Is there anything in the book about naming conventions?
I'm recalling Altera's total disregard of system issues, but I did get the impression that with intelligent naming of signals, one's job might be greatly simplified through the magic of wildcards... Maybe. My brain just shut down, and I was fortunately able to keep using the classic timing analyzer. Might not be so lucky next time.
@Michael - I hear what you are saying and as I was reading the book I found myself asking - isn't there a better way to do this. However, that is the very question I should be asking if I were still an EDA tool developer, but as writers of a book they are attempting to help the people who have to use the system that is in place. So - is the book that long because they move too slowly or is the book that long because that is the mess that engineers have to deal with and they are trying to help them navigate. I think it is more of the latter.
I've been doing digital design for 30+ years, but have never been so confused as when I encountered SDC via Altera Quartus.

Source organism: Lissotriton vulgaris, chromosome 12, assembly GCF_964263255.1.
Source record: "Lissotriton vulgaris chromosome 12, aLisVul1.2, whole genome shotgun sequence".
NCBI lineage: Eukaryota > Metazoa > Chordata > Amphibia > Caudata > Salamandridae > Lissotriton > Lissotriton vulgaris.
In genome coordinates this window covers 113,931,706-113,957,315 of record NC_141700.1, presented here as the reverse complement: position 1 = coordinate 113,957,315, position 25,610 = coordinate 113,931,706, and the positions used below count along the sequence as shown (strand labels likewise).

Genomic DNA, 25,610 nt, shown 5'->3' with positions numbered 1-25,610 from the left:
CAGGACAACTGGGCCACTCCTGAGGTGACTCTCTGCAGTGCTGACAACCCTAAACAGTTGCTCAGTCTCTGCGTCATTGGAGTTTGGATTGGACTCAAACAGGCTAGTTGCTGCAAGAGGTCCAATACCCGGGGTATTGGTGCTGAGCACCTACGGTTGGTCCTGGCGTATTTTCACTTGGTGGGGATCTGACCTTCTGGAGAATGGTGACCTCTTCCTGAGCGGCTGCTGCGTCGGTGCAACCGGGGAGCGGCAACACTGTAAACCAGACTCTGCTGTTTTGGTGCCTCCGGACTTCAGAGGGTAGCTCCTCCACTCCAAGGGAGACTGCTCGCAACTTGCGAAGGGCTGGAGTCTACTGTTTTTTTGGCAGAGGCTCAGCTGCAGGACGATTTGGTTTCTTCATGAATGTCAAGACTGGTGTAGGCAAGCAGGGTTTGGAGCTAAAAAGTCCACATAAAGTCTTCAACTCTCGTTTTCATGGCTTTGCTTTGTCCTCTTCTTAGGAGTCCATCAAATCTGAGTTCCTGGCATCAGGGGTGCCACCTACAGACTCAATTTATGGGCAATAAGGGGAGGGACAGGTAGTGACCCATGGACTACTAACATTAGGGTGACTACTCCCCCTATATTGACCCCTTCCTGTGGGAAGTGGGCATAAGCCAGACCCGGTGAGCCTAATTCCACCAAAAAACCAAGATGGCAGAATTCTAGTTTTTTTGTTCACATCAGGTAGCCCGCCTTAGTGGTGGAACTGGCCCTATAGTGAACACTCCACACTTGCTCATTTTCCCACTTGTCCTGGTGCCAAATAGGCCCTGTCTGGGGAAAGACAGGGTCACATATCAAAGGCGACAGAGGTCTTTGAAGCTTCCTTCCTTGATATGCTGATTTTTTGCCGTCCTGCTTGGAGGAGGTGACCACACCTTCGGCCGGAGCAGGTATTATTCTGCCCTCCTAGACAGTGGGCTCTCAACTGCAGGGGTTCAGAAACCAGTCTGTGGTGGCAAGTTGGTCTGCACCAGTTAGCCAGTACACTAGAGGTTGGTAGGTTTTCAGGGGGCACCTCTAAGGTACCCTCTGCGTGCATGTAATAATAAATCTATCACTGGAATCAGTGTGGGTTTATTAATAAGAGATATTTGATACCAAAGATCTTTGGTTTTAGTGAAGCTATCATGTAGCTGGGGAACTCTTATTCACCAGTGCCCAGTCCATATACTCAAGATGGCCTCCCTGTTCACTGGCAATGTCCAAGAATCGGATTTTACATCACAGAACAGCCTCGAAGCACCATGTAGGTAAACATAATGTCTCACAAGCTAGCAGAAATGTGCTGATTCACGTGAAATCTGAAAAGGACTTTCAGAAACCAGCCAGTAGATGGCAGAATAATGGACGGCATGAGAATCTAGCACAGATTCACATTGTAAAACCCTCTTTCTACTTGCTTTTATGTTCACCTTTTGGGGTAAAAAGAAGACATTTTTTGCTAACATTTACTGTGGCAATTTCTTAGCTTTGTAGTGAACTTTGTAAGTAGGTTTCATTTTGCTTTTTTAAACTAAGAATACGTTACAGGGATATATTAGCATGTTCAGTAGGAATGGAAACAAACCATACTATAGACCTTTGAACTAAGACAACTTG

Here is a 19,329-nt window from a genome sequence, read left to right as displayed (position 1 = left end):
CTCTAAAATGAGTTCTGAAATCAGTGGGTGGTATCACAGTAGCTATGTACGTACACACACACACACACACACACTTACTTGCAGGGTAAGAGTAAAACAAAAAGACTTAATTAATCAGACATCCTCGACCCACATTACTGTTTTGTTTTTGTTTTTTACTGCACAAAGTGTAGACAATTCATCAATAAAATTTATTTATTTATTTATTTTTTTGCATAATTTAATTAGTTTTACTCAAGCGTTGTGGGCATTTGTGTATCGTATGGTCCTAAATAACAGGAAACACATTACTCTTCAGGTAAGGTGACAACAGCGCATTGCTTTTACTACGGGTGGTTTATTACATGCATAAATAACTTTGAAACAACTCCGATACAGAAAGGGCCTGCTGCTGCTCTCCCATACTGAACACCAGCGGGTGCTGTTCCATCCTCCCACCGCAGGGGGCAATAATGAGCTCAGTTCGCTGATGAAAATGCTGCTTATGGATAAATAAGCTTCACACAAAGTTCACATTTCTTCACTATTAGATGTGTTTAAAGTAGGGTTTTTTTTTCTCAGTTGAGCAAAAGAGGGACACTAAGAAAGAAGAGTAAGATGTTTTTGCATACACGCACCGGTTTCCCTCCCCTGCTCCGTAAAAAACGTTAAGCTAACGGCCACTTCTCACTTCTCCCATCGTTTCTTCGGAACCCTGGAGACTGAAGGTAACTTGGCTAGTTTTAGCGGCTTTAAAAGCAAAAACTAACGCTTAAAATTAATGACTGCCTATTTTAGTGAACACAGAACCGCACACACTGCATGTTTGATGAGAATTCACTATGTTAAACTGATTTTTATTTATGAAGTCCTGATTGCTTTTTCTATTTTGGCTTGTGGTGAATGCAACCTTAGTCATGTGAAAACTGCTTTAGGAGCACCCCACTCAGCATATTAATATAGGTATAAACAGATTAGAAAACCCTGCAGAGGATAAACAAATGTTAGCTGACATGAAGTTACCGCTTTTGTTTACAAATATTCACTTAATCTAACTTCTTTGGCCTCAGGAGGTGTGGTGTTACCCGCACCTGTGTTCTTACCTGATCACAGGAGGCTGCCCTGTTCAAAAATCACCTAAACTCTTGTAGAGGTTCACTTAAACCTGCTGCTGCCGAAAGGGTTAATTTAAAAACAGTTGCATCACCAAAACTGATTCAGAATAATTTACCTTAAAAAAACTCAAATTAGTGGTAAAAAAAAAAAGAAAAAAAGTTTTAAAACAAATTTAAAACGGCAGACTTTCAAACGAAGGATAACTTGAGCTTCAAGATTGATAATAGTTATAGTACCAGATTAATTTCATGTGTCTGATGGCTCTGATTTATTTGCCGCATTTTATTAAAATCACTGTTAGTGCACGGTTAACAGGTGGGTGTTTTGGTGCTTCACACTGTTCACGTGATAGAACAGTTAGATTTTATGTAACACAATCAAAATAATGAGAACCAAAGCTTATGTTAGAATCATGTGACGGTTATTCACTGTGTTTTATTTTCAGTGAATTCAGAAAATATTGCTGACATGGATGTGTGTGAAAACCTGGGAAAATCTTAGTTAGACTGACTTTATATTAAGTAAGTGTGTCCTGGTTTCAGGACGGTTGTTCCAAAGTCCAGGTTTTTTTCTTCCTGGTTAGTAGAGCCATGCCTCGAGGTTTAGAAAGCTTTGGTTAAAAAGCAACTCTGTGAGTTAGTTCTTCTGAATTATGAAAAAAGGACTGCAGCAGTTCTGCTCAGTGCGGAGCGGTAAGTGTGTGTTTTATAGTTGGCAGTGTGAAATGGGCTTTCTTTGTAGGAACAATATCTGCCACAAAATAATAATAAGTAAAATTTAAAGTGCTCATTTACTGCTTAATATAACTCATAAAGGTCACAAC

Confusion stemmed from top as well as bottom. At the system level, I found it impossible to grasp what was required in a complex design. I've got a bunch of my own HDL, a piece of 3rd-party IP, and a few Altera IP blocks in a design. Now what?
At the bottom, the docs just couldn't seem to explain what it all meant. A very simple concept that should have taken one page to explain was spread out over ten pages! A strange case of OVER-documentation that ended up losing the simple point it was trying to make in a tangle of pointless verbiage and formulae.
I've yet to look at Xilinx's Vivado dox to see if they explain SDC understandably.
Looking at this book's chapters, I wonder if it doesn't fall into the same traps. I mean...253 pages to explain basic timing specifications? What's wrong with this picture? Is the emperor naked?
Blog Doing Math in FPGAs Tom Burke 16 comments For a recent project, I explored doing "real" (that is, non-integer) math on a Spartan 3 FPGA. FPGAs, by their nature, do integer math. That is, there's no floating-point ...